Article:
German confidence in the European Union is waning in the wake of the coronavirus pandemic, according to the findings of a new poll.

Fifty-five per cent of Germans now believe the EU’s political system is broken, the survey for the European Council for Foreign Relations (ECFR) found — a rise of 11 per cent compared to last November.

Only 36 per cent of Germans said they believe the EU’s political system is working, compared to more than half seven months ago.

And a third of Germans now believe European integration has gone too far, compared to 23 per cent last November.

The findings, while dramatic, do not suggest Germany is turning against the European project or that "Dexit" is likely any time soon.

The only Eurosceptic party, the Alternative for Germany (AfD), suffered a crushing defeat in regional elections in one of its heartlands four days ago.

But the poll does suggest growing German disillusionment with how the EU is run — and the reason is not hard to spot.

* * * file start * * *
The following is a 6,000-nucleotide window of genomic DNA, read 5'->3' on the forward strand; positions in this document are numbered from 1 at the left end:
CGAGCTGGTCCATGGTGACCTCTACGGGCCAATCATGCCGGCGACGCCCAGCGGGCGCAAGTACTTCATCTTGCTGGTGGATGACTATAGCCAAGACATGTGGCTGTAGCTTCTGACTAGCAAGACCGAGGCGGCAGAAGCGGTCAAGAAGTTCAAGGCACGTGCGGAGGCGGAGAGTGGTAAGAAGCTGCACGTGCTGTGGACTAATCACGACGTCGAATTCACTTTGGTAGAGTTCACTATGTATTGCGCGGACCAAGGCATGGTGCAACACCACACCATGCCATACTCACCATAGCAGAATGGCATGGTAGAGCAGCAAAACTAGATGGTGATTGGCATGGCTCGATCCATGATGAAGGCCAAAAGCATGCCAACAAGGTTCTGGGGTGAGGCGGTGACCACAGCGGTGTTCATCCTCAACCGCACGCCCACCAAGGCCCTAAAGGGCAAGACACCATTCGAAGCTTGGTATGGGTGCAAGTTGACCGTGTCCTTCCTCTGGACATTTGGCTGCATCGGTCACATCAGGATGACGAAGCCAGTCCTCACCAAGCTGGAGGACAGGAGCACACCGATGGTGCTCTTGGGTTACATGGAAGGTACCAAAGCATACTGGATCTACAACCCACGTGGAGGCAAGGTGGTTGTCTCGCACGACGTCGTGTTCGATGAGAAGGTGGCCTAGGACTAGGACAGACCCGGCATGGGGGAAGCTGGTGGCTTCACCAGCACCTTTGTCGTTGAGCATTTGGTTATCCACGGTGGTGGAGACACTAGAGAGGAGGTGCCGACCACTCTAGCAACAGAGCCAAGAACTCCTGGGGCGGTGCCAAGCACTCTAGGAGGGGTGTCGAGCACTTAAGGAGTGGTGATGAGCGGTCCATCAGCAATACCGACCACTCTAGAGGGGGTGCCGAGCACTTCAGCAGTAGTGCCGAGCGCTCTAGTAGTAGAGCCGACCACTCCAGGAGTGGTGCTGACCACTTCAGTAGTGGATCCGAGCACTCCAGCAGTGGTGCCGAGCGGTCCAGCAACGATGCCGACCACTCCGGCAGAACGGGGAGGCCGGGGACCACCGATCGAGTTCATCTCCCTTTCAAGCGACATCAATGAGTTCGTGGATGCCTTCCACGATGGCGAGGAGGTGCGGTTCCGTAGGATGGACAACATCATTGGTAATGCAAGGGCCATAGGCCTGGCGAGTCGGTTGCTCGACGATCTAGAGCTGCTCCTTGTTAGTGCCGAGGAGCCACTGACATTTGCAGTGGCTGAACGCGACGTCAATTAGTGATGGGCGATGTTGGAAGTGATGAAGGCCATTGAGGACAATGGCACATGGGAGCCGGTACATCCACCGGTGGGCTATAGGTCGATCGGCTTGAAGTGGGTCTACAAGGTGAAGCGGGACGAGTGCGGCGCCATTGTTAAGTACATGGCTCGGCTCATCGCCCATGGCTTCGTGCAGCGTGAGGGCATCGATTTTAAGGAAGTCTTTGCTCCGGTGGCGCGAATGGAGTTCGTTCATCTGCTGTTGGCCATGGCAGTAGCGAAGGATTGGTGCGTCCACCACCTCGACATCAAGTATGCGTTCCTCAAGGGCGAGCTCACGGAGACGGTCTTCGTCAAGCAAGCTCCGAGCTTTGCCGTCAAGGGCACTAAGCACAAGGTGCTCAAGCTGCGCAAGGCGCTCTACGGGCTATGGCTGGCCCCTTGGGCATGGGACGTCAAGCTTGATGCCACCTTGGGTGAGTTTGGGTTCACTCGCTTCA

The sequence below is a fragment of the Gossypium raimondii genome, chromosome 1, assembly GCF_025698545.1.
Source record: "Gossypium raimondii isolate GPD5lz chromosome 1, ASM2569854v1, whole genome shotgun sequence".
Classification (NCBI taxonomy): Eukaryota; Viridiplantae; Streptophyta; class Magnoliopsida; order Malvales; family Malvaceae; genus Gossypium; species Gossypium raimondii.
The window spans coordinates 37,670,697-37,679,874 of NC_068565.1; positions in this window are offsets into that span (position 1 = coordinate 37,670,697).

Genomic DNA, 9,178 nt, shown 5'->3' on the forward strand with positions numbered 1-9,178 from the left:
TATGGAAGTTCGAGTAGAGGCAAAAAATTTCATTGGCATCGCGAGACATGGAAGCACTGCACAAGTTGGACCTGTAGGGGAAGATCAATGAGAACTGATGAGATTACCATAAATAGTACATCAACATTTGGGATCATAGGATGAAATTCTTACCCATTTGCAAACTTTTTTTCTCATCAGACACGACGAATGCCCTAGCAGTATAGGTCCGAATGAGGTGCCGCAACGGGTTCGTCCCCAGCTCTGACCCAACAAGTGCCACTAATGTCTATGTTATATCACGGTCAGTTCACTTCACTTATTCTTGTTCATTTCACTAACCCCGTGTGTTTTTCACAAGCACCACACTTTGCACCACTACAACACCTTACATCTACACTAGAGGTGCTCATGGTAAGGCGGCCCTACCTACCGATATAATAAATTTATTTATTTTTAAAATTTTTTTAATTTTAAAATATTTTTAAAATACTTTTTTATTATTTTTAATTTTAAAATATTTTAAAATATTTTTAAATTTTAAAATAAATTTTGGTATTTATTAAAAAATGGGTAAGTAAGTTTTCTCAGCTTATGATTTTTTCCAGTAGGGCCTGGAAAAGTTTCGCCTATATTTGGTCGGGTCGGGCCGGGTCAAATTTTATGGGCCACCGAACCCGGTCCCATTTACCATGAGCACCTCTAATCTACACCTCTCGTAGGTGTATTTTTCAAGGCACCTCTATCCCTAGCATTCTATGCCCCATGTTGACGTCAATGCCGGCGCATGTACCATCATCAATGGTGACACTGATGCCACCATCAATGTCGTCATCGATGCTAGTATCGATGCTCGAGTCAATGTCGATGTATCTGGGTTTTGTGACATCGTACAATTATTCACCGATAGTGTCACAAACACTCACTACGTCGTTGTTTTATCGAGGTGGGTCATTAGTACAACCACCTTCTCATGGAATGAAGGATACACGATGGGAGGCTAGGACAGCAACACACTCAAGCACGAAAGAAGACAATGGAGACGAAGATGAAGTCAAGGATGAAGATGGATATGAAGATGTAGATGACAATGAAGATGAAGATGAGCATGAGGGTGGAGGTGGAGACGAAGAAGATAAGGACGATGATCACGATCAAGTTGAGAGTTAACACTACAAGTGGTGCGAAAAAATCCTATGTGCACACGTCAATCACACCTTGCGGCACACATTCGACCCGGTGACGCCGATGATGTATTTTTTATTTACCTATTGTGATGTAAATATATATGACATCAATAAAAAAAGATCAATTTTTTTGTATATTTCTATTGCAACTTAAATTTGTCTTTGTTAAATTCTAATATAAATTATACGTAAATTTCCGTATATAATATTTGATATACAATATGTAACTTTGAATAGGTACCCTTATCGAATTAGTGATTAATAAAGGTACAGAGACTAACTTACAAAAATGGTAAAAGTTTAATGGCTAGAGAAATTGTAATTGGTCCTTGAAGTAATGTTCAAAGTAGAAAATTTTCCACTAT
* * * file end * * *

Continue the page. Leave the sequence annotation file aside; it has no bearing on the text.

The poll found 49 per cent of Germans said they have less confidence in the EU as a result of the coronavirus vaccine fiasco that saw the bloc fail to order enough doses, leaving it lagging behind the UK and US for months.

“The EU’s poor performance in the vaccine roll-out risks transforming Brexit from a cautionary tale about Euroscepticism into a story of liberation from the sluggish bureaucracy of Brussels institutions,” the ECFR said in a policy brief.

Many Germans are still smarting at Angela Merkel’s decision to entrust vaccine orders to the bloc, leaving Europe’s biggest economy struggling to catch up with the UK.

To add insult to injury, the EU failed to order enough doses under the leadership of a German commission head: Ursula von der Leyen.

Germany ‘s roll-out has since accelerated dramatically: 46.5 per cent have now had their first jab, while 22.8 per cent are fully vaccinated.

But that still leaves it behind the UK, where 59.7 per cent have had their first jab, and 42 per cent are fully vaccinated.